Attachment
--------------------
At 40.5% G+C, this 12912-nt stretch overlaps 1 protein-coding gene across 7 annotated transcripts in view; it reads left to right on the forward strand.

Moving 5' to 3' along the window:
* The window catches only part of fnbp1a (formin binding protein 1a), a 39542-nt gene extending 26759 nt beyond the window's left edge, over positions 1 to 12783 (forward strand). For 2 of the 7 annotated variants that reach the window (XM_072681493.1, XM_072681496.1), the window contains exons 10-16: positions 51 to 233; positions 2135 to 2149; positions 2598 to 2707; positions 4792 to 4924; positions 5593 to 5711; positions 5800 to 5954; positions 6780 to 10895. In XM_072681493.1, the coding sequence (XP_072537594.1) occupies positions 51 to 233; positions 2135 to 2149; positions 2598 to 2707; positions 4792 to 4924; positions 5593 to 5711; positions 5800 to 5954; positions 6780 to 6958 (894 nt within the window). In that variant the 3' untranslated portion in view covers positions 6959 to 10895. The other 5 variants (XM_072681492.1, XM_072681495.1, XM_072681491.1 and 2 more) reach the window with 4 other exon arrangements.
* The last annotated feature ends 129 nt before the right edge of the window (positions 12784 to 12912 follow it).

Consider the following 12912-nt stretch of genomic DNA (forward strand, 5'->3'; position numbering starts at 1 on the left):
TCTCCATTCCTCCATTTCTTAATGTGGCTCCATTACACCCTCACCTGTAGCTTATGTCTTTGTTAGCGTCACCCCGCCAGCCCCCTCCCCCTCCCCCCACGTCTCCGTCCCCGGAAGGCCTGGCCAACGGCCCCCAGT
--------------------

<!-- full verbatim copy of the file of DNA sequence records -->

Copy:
At 40.5% G+C, this 12912-nt stretch overlaps 1 protein-coding gene across 7 annotated transcripts in view; it reads left to right on the forward strand.

Moving 5' to 3' along the window:
* The window catches only part of fnbp1a (formin binding protein 1a), a 39542-nt gene extending 26759 nt beyond the window's left edge, over positions 1 to 12783 (forward strand). For 2 of the 7 annotated variants that reach the window (XM_072681493.1, XM_072681496.1), the window contains exons 10-16: positions 51 to 233; positions 2135 to 2149; positions 2598 to 2707; positions 4792 to 4924; positions 5593 to 5711; positions 5800 to 5954; positions 6780 to 10895. In XM_072681493.1, the coding sequence (XP_072537594.1) occupies positions 51 to 233; positions 2135 to 2149; positions 2598 to 2707; positions 4792 to 4924; positions 5593 to 5711; positions 5800 to 5954; positions 6780 to 6958 (894 nt within the window). In that variant the 3' untranslated portion in view covers positions 6959 to 10895. The other 5 variants (XM_072681492.1, XM_072681495.1, XM_072681491.1 and 2 more) reach the window with 4 other exon arrangements.
* The last annotated feature ends 129 nt before the right edge of the window (positions 12784 to 12912 follow it).

Consider the following 12912-nt stretch of genomic DNA (forward strand, 5'->3'; position numbering starts at 1 on the left):
TCTCCATTCCTCCATTTCTTAATGTGGCTCCATTACACCCTCACCTGTAGCTTATGTCTTTGTTAGCGTCACCCCGCCAGCCCCCTCCCCCTCCCCCCACGTCTCCGTCCCCGGAAGGCCTGGCCAACGGCCCCCAGT